There are only two types of people who know who Henry Rollins is: those who find him sage and those who find him ridiculous. Depending on which category one falls into, the idea of a “spoken word” tour by the famously intense (and shirtless) hardcore-come-jamrock icon seems either intriguing or befuddling, but Rollins has had plenty of time to perfect his performance, having taken the stage in such a manner for nearly 20 years now. The practice has paid off; Rollins captivates.
In person, Henry Rollins is everything his critics believe he is not: funny, self-deprecating, and articulate (and on this night, fully clothed). He is noticeably strong, but not the ripped hulk he comes off as on television; in fact, he is not at all what he appears to be on television. Speaking to a packed house at Deep Ellum, the “forty-something” singer/author/malcontent comes off as, well, pretty content. He mused about topics as diverse as the Iraq situation and the Ramones. Rollins mainly centered around one topic area through, interesting people and places he has encountered in the bizarre Hollyweird world he inhabits. The tale of how he landed in the film Bad Boys II is worth the admission alone. Rollins doesn't remind you of a burnt-out rock star, or you dad, but rather of a man striking up a conversation at a bus stop. Listening to him speak is less like taking in a speech or poetry reading and more like getting acquainted.
For a man best known for screaming a lot, Rollins’ tone in his performance is strikingly easy-going. He is speaking extemporaneously, and keeps the crowd laughing as if he were the host of a very large dinner party (though one with a lot of tattoos and swearing). There is a bit of seriousness and discussion of activism towards the end of his set, but by then the audience is already spellbound and thoroughly on his side. Rollins has been doing this long enough to have perfected the form; he neither sweats under the lights nor glances at his watch. He knows where he is going, and the audience, myself included, was all too happy to go along for the ride.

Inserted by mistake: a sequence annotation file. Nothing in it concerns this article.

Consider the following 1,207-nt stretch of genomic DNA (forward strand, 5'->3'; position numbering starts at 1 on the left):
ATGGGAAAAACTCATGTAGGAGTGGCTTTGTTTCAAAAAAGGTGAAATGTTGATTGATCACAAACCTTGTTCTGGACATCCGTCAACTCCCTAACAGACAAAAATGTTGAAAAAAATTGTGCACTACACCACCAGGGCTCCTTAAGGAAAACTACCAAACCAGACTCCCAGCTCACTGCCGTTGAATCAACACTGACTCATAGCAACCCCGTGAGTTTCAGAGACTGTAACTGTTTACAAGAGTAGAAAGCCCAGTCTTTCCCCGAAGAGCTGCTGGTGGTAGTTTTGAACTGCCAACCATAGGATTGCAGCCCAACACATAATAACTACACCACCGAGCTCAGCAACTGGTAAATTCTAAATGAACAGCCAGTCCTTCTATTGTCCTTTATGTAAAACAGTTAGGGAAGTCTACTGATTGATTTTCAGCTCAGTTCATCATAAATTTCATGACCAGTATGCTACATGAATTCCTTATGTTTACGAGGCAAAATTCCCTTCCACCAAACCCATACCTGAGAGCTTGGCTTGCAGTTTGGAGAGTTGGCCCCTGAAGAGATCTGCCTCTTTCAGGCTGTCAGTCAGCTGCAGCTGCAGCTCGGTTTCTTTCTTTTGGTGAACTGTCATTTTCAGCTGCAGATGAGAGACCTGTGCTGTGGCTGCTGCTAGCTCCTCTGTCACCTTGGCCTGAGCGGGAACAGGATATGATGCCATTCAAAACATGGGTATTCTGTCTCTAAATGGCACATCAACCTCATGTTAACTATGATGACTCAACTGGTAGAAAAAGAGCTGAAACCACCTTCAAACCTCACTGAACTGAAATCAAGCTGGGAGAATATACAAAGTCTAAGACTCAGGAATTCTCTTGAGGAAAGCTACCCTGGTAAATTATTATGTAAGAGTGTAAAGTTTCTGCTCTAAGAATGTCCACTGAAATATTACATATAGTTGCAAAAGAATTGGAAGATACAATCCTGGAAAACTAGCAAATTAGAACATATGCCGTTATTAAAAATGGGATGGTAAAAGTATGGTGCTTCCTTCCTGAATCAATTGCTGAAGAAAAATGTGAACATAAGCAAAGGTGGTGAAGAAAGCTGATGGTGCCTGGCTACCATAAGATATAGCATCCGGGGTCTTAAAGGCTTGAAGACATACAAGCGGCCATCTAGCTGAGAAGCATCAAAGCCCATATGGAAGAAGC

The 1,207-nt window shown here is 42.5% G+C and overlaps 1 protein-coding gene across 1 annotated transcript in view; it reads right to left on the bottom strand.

For a show featuring nothing more than a man standing onstage
talking, it is a credit to Rollins that boredom is not a factor at all
for the crowd. Though he talked for three and a half hours straight, it
feels like half that long. Afterwards, I genuinely felt as if I knew
Henry Rollins, the man, like if I had eaten dinner with him, or sat next to him at a
baseball game. Though the experience could have easily turned out to be
as lame as Karl Malone’s knees, the show lived up to its' (high) expectations
and then some. Whether you’re a casual, or die-hard Rollins fan or simply
like interesting stories along with frank, light-hearted discussion of current
events, you’ll not want to miss the man when he comes through your town.
There is, it would seem, only one type of person who has taken in a
Rollins spoken-word show: a fan.